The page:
In my copy* of Meditations the quote reads:
- Let this always be plain to you, that this piece of land is like any other; and that what is here is the same as what is on top of a mountain, or on the seashore, or wherever you choose; as Plato says of his philosopher, whose retreat is "like a shepherd's fold on a mountain."
...and has an annotation stating the quote is from Plato's Theaetetus. Specifically the quote from Theaetetus (as translated by M. J. Levett, revised by Myles Burnyeat) reads, "for the castle of the one is as much a prison as the mountain fold of the other."
To get at Aurelius's meaning it might help to read the preceding passages:
SOCRATES: Well, here’s an instance: they say Thales was studying the
stars, Theodorus, and gazing aloft, when he fell into a well; and a witty
and amusing Thracian servant-girl made fun of him because, she said, he
was wild to know about what was up in the sky but failed to see what
was in front of him and under his feet. The same joke applies to all who
spend their lives in philosophy. It really is true that the philosopher fails
to see his next-door neighbor; he not only doesn’t notice what he is doing;
he scarcely knows whether he is a man or some other kind of creature.
The question he asks is, What is Man? What actions and passions properly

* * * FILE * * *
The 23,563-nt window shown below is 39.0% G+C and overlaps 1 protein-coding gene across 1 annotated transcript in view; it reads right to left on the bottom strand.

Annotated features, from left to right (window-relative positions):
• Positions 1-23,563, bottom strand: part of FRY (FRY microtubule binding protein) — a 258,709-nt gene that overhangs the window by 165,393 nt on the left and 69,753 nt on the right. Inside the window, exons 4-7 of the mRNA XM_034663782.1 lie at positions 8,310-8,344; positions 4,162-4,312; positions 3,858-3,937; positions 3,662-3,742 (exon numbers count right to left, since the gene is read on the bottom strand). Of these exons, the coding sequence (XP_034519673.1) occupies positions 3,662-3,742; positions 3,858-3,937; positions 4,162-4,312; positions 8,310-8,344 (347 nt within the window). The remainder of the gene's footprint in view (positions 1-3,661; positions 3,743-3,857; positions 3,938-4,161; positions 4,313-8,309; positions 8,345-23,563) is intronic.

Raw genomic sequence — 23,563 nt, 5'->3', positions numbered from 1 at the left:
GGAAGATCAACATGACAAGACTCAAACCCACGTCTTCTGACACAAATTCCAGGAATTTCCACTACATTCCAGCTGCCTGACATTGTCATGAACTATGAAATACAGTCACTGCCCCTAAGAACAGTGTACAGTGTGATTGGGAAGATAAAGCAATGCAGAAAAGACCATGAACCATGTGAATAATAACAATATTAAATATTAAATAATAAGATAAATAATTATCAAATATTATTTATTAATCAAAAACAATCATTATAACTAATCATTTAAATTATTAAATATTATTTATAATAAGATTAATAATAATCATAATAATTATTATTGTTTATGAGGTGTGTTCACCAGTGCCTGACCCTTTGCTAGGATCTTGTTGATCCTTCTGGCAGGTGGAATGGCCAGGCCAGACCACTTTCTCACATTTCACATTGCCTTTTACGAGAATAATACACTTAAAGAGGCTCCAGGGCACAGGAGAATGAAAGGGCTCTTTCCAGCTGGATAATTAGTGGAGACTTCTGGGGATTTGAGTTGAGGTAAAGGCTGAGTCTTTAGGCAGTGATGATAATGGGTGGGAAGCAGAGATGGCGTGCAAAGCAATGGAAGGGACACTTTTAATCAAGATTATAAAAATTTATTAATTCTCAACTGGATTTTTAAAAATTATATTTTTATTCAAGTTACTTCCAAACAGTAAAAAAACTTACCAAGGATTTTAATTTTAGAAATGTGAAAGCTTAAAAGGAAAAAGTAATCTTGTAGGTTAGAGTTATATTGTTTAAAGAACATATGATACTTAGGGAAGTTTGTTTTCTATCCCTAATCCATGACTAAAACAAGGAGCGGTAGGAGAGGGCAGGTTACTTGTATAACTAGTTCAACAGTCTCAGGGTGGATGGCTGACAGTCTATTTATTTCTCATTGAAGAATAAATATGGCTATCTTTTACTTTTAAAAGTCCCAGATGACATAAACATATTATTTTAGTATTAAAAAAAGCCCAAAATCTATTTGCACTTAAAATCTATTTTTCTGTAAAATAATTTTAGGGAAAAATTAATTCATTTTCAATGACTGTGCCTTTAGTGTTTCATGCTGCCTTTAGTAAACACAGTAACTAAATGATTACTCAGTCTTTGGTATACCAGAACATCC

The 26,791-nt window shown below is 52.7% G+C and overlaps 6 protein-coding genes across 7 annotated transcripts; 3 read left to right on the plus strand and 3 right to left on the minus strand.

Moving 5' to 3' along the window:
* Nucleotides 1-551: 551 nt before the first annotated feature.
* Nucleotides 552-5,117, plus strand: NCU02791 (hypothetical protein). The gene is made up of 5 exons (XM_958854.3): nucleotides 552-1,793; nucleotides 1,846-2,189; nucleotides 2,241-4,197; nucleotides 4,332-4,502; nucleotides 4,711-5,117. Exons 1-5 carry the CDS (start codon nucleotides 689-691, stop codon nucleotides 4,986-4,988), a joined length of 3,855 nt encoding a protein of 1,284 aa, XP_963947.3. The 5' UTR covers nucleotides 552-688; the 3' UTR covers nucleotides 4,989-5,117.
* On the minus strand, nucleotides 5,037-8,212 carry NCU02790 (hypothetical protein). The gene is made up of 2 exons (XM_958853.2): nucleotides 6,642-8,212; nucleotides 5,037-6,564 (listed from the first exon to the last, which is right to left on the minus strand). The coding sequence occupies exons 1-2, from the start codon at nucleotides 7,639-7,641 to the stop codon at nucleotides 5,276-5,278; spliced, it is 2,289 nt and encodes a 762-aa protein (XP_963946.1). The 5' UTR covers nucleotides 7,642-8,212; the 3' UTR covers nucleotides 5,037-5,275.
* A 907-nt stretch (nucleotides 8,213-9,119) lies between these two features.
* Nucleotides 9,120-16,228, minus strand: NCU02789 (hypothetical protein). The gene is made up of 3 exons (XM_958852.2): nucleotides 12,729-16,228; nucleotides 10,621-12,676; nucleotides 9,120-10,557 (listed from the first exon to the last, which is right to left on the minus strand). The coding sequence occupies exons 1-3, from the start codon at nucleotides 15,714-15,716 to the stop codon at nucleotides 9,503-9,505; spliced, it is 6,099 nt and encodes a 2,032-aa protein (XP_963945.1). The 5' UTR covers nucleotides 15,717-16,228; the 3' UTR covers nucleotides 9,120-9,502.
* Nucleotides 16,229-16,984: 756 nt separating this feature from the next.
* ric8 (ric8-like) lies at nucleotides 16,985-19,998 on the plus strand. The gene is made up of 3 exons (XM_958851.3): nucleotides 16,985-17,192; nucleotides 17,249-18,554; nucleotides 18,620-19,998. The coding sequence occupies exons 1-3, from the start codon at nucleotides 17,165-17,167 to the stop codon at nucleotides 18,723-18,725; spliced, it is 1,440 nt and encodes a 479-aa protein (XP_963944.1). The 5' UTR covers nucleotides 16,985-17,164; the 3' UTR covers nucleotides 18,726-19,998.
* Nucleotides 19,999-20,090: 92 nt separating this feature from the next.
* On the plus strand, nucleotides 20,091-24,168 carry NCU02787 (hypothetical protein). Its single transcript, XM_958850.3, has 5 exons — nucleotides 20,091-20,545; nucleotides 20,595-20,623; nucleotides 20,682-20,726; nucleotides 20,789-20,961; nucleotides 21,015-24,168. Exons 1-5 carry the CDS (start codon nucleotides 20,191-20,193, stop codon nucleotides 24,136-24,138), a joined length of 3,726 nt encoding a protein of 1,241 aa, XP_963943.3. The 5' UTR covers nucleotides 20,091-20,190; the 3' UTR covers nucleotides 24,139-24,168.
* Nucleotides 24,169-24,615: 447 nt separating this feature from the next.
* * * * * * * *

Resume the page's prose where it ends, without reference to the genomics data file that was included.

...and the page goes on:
belong to human nature and distinguish it from all other beings? This is
what he wants to know and concerns himself to investigate. You see what
I mean, Theodorus, don’t you?
THEODORUS: Yes, and what you say is true.
SOCRATES: This accounts, my friend, for the behavior of such a man when
he comes into contact with his fellows, either privately with individuals
or in public life, as I was saying at the beginning. Whenever he is obliged,
in a law court or elsewhere, to discuss the things that lie at his feet and
before his eyes, he causes entertainment not only to Thracian servant-girls
but to all the common herd, by tumbling into wells and every sort of
difficulty through his lack of experience. His clumsiness is awful and gets
him a reputation for fatuousness. On occasions when personal scandal is
the topic of conversation, he never has anything at all of his own to
contribute; he knows nothing to the detriment of anyone, never having
paid any attention to this subject—a lack of resource which makes him
look very comic. And again, when compliments are in order, and self-laudation,
his evident amusement—which is by no means a pose but perfectly genuine—is regarded as idiotic. When he hears the praises of a despot or a king being sung, it sounds to his ears as if some stock-breeder were being congratulated—some keeper of pigs or sheep, or cows that are giving him plenty of milk; only he thinks that the rulers have a more difficult and treacherous animal to rear and milk, and that such a man, having no spare time, is bound to become quite as coarse and uncultivated as the stock-farmer; for the castle of the one is as much a prison as the mountain fold of the other. ... On all these occasions, you see, the philosopher is the object of general derision, partly for what men take to be his superior manner, and partly for his constant ignorance and lack of resource in dealing with the obvious.